Initially, I planned to entitle these reflections, “The Preface to the Celebration,” but now, as May 9 is ending, I realize that the most important thing that we can learn from this great day is not what preceded it, but exactly what it will be followed by.
Indeed, we live in a time when the most pure, the most sacred and inviolable core of our tradition and worldview is under a direct attack. And unfortunately, currently, the poisonous caustic criticism of our narrative of the War from abroad is no longer a major threat. On the contrary, we see the attempt of a substitution of the very essence of our cultural codes, when the sacred and almost mystical feeling assembled from hundreds of shades of hope, valor, honor and pain, that we feel when we envision the nine characters 1941-1945 is attempted to be substituted by something flashy, vulgar and belligerent. It is an attempt to steal the Victory from us by creating a dummy instead of a character filled with meaning. It is an attempt to dishonor the memory by allowing corrupted thieves to rob veterans and then wear frontline medal ribbons on the lapel, to send the veterans expired products as “gifts” and to bind petty political gambles to the memories and respect to the War.
However, we shouldn’t be misled by those who use the vulgarization of the Victory as a ground to erase the memory of the War from our narrative, by blaming the Parade, the ribbons, the celebration and the commemoration. The War and the Victory are deep in our hearts, and neither actual nor moral corruptors are able to take it away from us. The current situation should not be the reason for fear or anger, on the contrary, what is happening is an ultimate incentive to realize that we can no longer rely on external forces to shape our personal communion with the greatness of the War. The current vulgarization and denial of the War is nothing more but a cause to understand that the memory and respect for the War must cease to be a context or a foundation of identity and become a moral act of volition.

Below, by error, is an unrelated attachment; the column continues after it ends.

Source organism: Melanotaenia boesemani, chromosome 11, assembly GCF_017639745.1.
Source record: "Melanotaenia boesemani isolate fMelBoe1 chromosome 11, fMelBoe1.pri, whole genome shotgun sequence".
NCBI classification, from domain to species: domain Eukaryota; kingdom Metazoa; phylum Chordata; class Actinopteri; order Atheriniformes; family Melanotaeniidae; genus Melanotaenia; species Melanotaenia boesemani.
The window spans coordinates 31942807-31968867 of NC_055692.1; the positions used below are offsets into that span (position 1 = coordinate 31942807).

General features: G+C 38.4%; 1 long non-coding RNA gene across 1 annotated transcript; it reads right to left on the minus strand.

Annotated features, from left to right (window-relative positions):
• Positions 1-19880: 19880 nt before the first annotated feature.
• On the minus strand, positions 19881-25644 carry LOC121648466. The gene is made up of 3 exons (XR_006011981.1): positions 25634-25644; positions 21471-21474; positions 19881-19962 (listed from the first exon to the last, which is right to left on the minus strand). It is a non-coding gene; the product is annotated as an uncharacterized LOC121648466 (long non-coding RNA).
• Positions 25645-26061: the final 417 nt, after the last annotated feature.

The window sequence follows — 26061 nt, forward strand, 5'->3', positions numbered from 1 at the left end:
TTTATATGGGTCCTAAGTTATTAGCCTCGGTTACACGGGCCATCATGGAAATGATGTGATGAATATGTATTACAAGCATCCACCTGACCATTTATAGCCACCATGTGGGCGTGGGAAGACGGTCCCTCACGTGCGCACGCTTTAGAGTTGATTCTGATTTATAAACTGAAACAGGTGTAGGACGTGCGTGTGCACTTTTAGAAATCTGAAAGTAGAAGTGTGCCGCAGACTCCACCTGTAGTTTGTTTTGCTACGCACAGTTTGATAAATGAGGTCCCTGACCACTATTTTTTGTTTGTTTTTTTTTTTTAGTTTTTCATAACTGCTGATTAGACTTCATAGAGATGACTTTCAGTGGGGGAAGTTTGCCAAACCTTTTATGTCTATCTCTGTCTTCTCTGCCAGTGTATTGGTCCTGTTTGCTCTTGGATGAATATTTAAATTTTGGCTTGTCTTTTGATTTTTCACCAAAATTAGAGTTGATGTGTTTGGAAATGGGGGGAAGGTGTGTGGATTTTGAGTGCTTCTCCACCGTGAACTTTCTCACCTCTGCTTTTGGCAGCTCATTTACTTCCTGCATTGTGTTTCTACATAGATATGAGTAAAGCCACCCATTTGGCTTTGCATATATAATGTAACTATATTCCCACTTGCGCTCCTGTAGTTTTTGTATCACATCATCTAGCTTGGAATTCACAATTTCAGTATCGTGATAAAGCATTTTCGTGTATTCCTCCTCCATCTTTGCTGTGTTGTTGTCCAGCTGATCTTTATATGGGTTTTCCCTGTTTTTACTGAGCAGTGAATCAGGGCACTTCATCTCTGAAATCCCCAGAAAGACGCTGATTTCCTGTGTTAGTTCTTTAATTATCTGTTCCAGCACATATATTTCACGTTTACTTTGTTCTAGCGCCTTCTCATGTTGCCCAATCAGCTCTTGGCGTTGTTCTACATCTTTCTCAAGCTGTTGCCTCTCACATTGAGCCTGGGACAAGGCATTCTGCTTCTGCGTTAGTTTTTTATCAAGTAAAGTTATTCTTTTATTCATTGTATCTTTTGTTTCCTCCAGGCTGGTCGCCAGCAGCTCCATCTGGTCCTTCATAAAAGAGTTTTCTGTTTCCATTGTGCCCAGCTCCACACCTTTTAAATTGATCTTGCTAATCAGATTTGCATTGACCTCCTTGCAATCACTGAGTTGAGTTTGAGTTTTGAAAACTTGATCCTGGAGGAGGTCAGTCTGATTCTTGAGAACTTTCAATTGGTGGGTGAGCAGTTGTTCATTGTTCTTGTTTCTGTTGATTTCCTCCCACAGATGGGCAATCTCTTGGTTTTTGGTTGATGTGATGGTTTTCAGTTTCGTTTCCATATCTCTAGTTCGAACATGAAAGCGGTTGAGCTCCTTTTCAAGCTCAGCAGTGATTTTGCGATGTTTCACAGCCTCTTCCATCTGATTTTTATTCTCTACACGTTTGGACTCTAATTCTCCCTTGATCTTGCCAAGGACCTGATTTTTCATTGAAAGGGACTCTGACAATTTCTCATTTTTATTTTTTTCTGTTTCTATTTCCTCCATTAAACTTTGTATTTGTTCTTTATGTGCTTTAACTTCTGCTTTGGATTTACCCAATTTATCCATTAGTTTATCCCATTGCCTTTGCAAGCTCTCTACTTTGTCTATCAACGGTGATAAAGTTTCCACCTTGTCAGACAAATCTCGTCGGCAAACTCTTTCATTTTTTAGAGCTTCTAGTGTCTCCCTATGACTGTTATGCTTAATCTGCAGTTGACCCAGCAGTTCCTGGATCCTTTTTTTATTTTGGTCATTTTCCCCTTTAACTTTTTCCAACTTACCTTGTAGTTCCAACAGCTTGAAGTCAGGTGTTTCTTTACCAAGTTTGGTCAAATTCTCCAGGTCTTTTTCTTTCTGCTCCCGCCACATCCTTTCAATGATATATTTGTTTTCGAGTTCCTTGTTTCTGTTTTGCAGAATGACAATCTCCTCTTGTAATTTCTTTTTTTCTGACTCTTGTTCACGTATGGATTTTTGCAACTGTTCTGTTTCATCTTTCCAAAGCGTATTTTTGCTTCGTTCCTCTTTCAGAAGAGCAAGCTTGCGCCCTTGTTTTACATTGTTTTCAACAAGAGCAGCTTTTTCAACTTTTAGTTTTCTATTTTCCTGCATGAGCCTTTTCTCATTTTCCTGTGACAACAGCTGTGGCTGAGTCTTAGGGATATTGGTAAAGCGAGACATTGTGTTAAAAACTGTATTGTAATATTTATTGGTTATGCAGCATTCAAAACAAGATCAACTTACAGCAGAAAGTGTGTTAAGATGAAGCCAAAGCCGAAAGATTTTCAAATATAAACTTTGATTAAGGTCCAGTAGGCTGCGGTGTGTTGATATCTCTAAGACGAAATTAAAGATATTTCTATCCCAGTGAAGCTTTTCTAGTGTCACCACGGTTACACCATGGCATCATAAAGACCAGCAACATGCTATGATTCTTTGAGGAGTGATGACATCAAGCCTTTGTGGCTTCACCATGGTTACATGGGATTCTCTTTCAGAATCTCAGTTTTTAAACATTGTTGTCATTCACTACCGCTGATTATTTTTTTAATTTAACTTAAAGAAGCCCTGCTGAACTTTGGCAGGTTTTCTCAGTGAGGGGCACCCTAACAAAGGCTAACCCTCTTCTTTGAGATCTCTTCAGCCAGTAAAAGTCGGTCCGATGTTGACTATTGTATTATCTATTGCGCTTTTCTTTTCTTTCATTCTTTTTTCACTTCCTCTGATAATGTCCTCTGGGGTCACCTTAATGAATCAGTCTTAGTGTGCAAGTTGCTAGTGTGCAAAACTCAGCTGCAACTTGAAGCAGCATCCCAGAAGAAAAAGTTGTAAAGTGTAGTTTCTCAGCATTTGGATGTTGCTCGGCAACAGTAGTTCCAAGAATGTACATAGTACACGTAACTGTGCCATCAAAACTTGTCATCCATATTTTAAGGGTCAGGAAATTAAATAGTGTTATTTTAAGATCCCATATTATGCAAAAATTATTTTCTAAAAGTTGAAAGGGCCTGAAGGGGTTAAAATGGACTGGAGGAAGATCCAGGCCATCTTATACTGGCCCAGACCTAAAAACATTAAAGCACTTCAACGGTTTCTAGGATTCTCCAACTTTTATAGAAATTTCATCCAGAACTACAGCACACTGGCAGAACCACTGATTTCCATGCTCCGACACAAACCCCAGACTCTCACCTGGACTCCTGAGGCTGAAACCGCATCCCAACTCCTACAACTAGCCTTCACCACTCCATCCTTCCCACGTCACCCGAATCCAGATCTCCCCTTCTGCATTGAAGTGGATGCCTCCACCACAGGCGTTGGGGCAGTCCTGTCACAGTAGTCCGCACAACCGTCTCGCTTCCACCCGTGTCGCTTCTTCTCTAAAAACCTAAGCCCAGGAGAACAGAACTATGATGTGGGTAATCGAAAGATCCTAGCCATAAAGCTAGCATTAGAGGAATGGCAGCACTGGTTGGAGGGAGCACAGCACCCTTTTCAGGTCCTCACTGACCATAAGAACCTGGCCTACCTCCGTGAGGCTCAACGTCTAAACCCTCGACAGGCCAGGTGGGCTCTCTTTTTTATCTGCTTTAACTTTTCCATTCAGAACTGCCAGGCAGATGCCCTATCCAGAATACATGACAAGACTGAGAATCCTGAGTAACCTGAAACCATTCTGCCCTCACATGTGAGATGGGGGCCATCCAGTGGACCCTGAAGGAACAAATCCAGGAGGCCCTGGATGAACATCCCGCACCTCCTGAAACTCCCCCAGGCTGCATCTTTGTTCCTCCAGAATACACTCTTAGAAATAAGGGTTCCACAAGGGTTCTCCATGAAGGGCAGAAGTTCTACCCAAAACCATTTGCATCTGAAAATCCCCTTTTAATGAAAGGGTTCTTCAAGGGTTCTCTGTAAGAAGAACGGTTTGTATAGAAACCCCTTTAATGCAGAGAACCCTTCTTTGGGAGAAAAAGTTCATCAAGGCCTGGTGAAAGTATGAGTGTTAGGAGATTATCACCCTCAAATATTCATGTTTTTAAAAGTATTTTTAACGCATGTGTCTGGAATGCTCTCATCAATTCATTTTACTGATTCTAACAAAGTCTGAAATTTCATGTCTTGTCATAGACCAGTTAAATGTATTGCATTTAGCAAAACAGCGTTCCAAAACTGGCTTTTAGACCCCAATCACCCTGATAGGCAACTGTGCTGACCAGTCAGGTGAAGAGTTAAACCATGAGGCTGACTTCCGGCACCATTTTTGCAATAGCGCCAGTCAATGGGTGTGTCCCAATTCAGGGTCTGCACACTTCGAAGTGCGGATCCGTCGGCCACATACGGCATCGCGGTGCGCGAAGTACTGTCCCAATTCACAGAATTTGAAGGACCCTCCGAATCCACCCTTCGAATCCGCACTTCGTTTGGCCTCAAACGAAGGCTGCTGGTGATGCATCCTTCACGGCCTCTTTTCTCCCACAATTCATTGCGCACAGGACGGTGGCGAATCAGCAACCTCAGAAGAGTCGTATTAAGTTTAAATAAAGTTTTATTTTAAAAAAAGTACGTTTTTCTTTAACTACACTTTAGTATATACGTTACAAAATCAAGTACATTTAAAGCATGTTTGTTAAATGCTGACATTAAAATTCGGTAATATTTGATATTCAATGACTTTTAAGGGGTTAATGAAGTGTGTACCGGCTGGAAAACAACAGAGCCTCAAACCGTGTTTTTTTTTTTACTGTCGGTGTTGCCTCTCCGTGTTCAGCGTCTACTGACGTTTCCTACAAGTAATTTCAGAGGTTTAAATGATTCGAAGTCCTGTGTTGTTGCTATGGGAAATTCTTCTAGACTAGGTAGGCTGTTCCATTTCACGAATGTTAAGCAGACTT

When I see a large, fancy piece of candy with the Order of the Red Banner and the St. George’s ribbon on it, I must willfully suppress the initial hostile reaction of rejection. And I feel sincere joy, because now I can give this candy to my nephew so the narrative about honor, self-sacrifice and heroism would for him be connected with the pure bright and joyous emotions of childhood. This is more important than any aesthetic disputes.
When I occasionally immerse into the political hysteria of discussion about those who will come and those who will not participate in the Parade on May 9, I have to willfully suppress the initial reaction of indignation by those who did not come, and those who are using this refusal as a propaganda tool. And behind this veil of hatred, I see the perpetual power of the War commemoration, as today, on the Parade, people who were trained to kill each other – the soldiers of Armenia and Azerbaijan – were marching with arms in the same ranks, shoulder to shoulder. And in this act there is more recognition than any delegations or their absence could provide.
When the anti-Putin media are giving humiliating labels to deep and sincere expressions of respect and honor, when 7 million columns of my fellow citizens and I are lined up all across the country to honor the sacrifices of our veterans, I have to willfully suppress the feeling of disharmony and conflict. And only then do I see that in my country, agitated by human blood shed on our western borders, this single day passes without hatred, hysteria and accusations between hundreds and hundreds of centers of different identities, and it is more important than any speeches about unity and national reconciliation from the governmental thieves.
Tomorrow is a new day in which the War could once again become just an identity context, a breeding ground for speculation and accusations between governmental and anti-governmental fanatics, trying to catch us in their destructive gamble. But if today we remember this act of volition to protect the memory we will be able to transcend it to the future. By focusing not only on the offended aesthetic and political feeling, but also on the essential values of peace, unity, reconciliation and self-sacrifice, which saturate the War memory, we will be able to transform this memory toward the path of volitional emancipation from hatred towards the “Other,” from weakness and passivity, from the political gamble with our narrative and its corrosive humiliating context. And thus we will be able to transform our country.
I stand in the crowd and watch the Solemn Victory Salute. I hear children crying “Hurrah!” after each firework volley, and I feel how the blinding darkness of nothingness would have come for all of us if not for the heroism of our veterans 70 years ago.
Glory to the Victors!
Elisey I. Boguslavsky